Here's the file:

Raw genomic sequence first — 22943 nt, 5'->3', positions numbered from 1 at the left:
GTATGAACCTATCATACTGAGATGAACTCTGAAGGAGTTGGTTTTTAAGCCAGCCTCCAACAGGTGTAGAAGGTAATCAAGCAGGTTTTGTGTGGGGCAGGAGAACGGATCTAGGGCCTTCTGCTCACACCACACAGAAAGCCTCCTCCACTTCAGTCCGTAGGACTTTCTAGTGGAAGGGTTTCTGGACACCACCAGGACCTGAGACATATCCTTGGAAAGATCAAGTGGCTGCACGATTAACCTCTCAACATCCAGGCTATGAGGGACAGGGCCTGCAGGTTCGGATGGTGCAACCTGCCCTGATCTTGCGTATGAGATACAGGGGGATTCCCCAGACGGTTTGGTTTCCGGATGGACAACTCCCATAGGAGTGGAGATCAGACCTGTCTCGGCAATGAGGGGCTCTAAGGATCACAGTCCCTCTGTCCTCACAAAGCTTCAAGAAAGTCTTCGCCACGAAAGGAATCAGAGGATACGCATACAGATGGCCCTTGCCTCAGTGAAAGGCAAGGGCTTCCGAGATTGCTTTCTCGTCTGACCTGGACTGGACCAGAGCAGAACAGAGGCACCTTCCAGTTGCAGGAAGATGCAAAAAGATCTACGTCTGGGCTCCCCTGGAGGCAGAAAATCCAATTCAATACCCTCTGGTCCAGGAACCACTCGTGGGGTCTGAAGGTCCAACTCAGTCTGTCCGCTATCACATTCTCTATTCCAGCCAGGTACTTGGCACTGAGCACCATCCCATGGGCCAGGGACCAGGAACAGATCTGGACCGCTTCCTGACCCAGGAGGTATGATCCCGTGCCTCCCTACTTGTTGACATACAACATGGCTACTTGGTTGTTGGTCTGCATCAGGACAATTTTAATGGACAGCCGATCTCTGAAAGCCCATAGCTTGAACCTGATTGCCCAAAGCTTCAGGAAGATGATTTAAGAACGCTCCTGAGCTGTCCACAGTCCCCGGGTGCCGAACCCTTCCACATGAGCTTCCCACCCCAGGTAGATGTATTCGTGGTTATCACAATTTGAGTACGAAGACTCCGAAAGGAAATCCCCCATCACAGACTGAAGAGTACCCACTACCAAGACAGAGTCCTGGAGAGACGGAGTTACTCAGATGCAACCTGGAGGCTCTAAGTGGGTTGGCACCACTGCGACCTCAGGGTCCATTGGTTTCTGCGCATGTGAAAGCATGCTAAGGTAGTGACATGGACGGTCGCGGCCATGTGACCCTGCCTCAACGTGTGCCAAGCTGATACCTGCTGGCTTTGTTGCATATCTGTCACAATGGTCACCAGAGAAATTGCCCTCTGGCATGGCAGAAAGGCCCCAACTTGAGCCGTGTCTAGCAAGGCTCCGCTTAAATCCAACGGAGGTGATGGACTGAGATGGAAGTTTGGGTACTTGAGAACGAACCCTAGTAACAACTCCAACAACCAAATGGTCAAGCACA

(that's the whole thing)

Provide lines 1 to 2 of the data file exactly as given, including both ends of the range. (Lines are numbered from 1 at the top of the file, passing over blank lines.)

Raw genomic sequence first — 22943 nt, 5'->3', positions numbered from 1 at the left:
GTATGAACCTATCATACTGAGATGAACTCTGAAGGAGTTGGTTTTTAAGCCAGCCTCCAACAGGTGTAGAAGGTAATCAAGCAGGTTTTGTGTGGGGCAGGAGAACGGATCTAGGGCCTTCTGCTCACACCACACAGAAAGCCTCCTCCACTTCAGTCCGTAGGACTTTCTAGTGGAAGGGTTTCTGGACACCACCAGGACCTGAGACATATCCTTGGAAAGATCAAGTGGCTGCACGATTAACCTCTCAACATCCAGGCTATGAGGGACAGGGCCTGCAGGTTCGGATGGTGCAACCTGCCCTGATCTTGCGTATGAGATACAGGGGGATTCCCCAGACGGTTTGGTTTCCGGATGGACAACTCCCATAGGAGTGGAGATCAGACCTGTCTCGGCAATGAGGGGCTCTAAGGATCACAGTCCCTCTGTCCTCACAAAGCTTCAAGAAAGTCTTCGCCACGAAAGGAATCAGAGGATACGCATACAGATGGCCCTTGCCTCAGTGAAAGGCAAGGGCTTCCGAGATTGCTTTCTCGTCTGACCTGGACTGGACCAGAGCAGAACAGAGGCACCTTCCAGTTGCAGGAAGATGCAAAAAGATCTACGTCTGGGCTCCCCTGGAGGCAGAAAATCCAATTCAATACCCTCTGGTCCAGGAACCACTCGTGGGGTCTGAAGGTCCAACTCAGTCTGTCCGCTATCACATTCTCTATTCCAGCCAGGTACTTGGCACTGAGCACCATCCCATGGGCCAGGGACCAGGAACAGATCTGGACCGCTTCCTGACCCAGGAGGTATGATCCCGTGCCTCCCTACTTGTTGACATACAACATGGCTACTTGGTTGTTGGTCTGCATCAGGACAATTTTAATGGACAGCCGATCTCTGAAAGCCCATAGCTTGAACCTGATTGCCCAAAGCTTCAGGAAGATGATTTAAGAACGCTCCTGAGCTGTCCACAGTCCCCGGGTGCCGAACCCTTCCACATGAGCTTCCCACCCCAGGTAGATGTATTCGTGGTTATCACAATTTGAGTACGAAGACTCCGAAAGGAAATCCCCCATCACAGACTGAAGAGTACCCACTACCAAGACAGAGTCCTGGAGAGACGGAGTTACTCAGATGCAACCTGGAGGCTCTAAGTGGGTTGGCACCACTGCGACCTCAGGGTCCATTGGTTTCTGCGCATGTGAAAGCATGCTAAGGTAGTGACATGGACGGTCGCGGCCATGTGACCCTGCCTCAACGTGTGCCAAGCTGATACCTGCTGGCTTTGTTGCATATCTGTCACAATGGTCACCAGAGAAATTGCCCTCTGGCATGGCAGAAAGGCCCCAACTTGAGCCGTGTCTAGCAAGGCTCCGCTTAAATCCAACGGAGGTGATGGACTGAGATGGAAGTTTGGGTACTTGAGAACGAACCCTAGTAACAACTCCAACAACCAAATGGTCAAGCACA